No matter what manufacturers do to reduce the footprint, bottled water negatively impacts the environment. In addition to providing excess waste from your household that ends up in landfills, bottled water hits your grocery bill--hard. According to information from the International Bottled Water Association (IBWA), in 2012, bottled water sales soared to $11.8 billion. Are you thinking about cutting your grocery bill and nixing the bottled water? Read on to learn how home reverse osmosis systems work and the pros and cons to using these water purification systems.
How it Works
Reverse osmosis is a common water purification technique used by both treatment plants and bottled water companies. It involves the "diffusion of water or other solvents through a semipermeable membrane". This membrane works as a blockage to stop dissolved solutes from passing through. Simply put, reverse osmosis uses pressure to filter out larger contaminants, leaving behind purified drinking water. Of course, how pure this water becomes depends on the quality system that is used.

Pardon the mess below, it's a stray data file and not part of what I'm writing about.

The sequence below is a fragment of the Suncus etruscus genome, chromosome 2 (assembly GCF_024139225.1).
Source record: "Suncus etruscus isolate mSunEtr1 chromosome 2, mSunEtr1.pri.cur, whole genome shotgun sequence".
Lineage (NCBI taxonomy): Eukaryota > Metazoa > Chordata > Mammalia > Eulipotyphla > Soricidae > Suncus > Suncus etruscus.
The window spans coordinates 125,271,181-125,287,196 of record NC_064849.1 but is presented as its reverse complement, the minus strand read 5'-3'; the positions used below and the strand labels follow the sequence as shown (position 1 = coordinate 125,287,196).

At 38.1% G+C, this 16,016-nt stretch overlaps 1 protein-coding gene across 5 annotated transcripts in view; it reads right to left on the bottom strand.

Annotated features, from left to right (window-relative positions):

Pros and Cons of At-Home Reverse Osmosis Systems
- Professional-grade reverse osmosis systems remove as much as 99% of contaminants
- Removes impurities such as arsenic, copper, lead, radium, turbidity, asbestos, total dissolved solids, dissolved organics, and many other toxic heavy metals
- Effective technique for purifying tap water for drinking and cooking purposes
- Can be used with minimal maintenance
- Saves money over the cost of bottled water
- Reduces environmental footprint
- Convenient. Comes in various forms such as faucet attachment or tabletop version
- The process of reverse osmosis removes essential minerals from drinking water (this problem can be overcome by adding liquid trace minerals to improve taste and healthfulness)
- All contaminant are not removed. Reverse osmosis systems can only filter out contaminants that are larger than water molecules. Smaller contaminants that are found in municipal water such as chlorine, synthetic chemicals, and volatile organic chemicals (VOCs) are not removed
- Requires high pressure water for the system to work
- The resulting water is acidic
While reverse osmosis removes both harmful and beneficial minerals from tap water, this issue can easily be offset by re-mineralizing your water prior to drinking. Regardless, the benefits of these systems far outweigh the disadvantages. This water purification technique can reduce the damage done to the environment by plastic water bottles and decrease your grocery bill. Overall, if you are considering nixing bottled water in favor of a reverse osmosis system, you are making a smart, economical decision.
For more information, contact a company such as Chambliss Plumbing Company.